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Page last updated at 09:49 GMT, Tuesday, 28 October 2008

North Korean leader 'in hospital'

Kim Jong-il (file image)
Precise information about Kim Jong-il is difficult to obtain in secretive N Korea

North Korean leader Kim Jong-il is probably still in hospital, but capable of making decisions, according to Japanese Prime Minister Taro Aso.

Mr Aso said intelligence reports showed Mr Kim's condition was not good and he was being treated by a French surgeon.

Mr Kim's health has been the subject of intense speculation since he failed to appear at a key parade in September.

US and South Korean officials say he may have suffered a stroke, but the North says this is a lie.

European surgeon?

Mr Aso did not reveal where the intelligence reports came from, saying: "In this era, we get information from many sectors."

But he told the foreign policy committee that Japan had "information that Mr Kim is probably in hospital".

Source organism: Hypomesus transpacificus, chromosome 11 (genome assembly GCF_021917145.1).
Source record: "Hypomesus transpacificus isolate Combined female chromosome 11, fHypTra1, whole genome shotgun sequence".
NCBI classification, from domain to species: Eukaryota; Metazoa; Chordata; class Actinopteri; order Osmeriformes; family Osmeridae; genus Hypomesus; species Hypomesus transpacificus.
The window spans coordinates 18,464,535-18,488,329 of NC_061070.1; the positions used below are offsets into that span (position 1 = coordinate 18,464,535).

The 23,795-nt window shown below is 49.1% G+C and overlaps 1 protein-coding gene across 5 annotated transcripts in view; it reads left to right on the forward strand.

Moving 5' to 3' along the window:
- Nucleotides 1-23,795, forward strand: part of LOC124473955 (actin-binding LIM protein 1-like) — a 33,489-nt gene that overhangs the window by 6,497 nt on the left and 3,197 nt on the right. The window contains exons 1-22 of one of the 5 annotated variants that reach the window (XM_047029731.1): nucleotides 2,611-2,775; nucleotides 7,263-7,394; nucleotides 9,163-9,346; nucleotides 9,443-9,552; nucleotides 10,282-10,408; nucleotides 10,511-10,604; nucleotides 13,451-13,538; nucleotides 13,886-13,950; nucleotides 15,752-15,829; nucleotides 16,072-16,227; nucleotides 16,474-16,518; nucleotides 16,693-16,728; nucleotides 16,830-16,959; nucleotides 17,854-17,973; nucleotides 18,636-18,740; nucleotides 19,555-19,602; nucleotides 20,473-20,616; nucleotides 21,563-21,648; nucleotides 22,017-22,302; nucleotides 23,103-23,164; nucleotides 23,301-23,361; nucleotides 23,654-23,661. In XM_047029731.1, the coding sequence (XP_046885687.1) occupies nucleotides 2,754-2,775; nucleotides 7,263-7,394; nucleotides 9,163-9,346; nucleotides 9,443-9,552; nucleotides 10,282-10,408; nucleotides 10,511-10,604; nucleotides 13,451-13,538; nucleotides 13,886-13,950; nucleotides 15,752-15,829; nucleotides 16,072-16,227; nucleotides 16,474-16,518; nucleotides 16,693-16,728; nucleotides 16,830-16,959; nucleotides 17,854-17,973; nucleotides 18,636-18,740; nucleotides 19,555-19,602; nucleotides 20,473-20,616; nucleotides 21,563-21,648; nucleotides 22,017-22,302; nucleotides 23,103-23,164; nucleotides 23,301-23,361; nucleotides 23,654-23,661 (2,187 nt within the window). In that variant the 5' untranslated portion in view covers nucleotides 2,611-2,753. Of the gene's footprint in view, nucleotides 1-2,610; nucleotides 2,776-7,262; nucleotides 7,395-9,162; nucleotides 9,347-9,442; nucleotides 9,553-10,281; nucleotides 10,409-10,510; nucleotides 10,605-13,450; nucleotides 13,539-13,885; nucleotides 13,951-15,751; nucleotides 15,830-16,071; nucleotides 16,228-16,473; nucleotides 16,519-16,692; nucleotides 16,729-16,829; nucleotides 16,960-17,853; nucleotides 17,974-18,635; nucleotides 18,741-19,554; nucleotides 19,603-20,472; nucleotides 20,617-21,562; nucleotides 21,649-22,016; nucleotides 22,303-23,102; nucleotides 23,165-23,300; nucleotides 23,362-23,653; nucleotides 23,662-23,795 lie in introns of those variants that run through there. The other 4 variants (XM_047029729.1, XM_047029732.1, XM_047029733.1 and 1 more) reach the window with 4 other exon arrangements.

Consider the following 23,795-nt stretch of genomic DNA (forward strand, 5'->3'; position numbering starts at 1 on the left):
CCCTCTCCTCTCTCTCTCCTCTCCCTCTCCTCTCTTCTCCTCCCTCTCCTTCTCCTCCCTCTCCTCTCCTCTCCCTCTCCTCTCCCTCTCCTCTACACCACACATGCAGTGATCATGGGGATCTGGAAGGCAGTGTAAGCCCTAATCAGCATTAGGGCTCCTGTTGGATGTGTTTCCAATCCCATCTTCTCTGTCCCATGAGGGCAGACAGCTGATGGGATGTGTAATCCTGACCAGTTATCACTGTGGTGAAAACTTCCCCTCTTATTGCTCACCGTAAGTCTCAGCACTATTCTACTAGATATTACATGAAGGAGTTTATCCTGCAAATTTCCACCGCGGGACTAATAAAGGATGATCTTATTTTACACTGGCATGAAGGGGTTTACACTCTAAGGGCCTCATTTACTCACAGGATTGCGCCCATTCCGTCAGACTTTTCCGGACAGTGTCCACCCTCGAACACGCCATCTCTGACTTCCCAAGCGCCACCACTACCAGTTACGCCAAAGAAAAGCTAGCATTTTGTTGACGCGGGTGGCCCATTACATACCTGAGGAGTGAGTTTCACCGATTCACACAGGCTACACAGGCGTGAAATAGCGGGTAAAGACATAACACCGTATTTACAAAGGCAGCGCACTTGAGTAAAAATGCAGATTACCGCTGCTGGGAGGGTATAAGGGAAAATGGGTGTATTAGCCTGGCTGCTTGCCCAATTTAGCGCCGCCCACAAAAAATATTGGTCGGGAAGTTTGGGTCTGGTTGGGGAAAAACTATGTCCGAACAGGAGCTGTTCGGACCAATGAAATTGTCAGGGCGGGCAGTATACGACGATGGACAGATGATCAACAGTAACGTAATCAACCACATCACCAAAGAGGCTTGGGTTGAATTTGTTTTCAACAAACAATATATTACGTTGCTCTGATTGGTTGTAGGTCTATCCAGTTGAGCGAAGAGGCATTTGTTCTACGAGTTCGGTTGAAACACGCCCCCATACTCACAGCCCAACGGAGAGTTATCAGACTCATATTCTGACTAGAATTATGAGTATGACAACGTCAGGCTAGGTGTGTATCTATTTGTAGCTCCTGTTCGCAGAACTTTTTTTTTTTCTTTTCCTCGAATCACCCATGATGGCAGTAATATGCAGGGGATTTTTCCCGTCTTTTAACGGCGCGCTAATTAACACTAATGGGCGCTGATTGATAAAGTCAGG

"His condition isn't good. But we don't think that he's in a state where he's incapable of making any decisions at all," Mr Aso said.

South Koreans watch TV reporting on North Korean leader Kim Jong-il
There has been intense speculation about Kim's health in recent weeks

The Japanese leader also appeared to confirm Japanese television reports that Mr Kim was receiving treatment from a French brain surgeon.

Earlier this week, Fuji TV broadcast footage of what it claimed was Mr Kim's eldest son, Kim Jong-nam, entering a Paris clinic for a discussion about his father's health.

South Korean intelligence officials have also said they believe Kim Jong-nam recently travelled to France.

Rumours about Kim Jong-il's state of health began when he missed several important anniversary celebrations.

North Korean officials have consistently denied that their leader is ill, and earlier this month official media released pictures of Mr Kim inspecting a military unit.

But several experts say the pictures may have been shot months earlier, fuelling yet more speculation.

The rumours come amid ongoing international efforts to end North Korea's nuclear programme.

Progress had stalled because Pyongyang was angry that the US had not taken it off a list of state sponsors of terrorism.

But the US has now removed it from the list, so North Korea has restarted work to dismantle its nuclear facilities.



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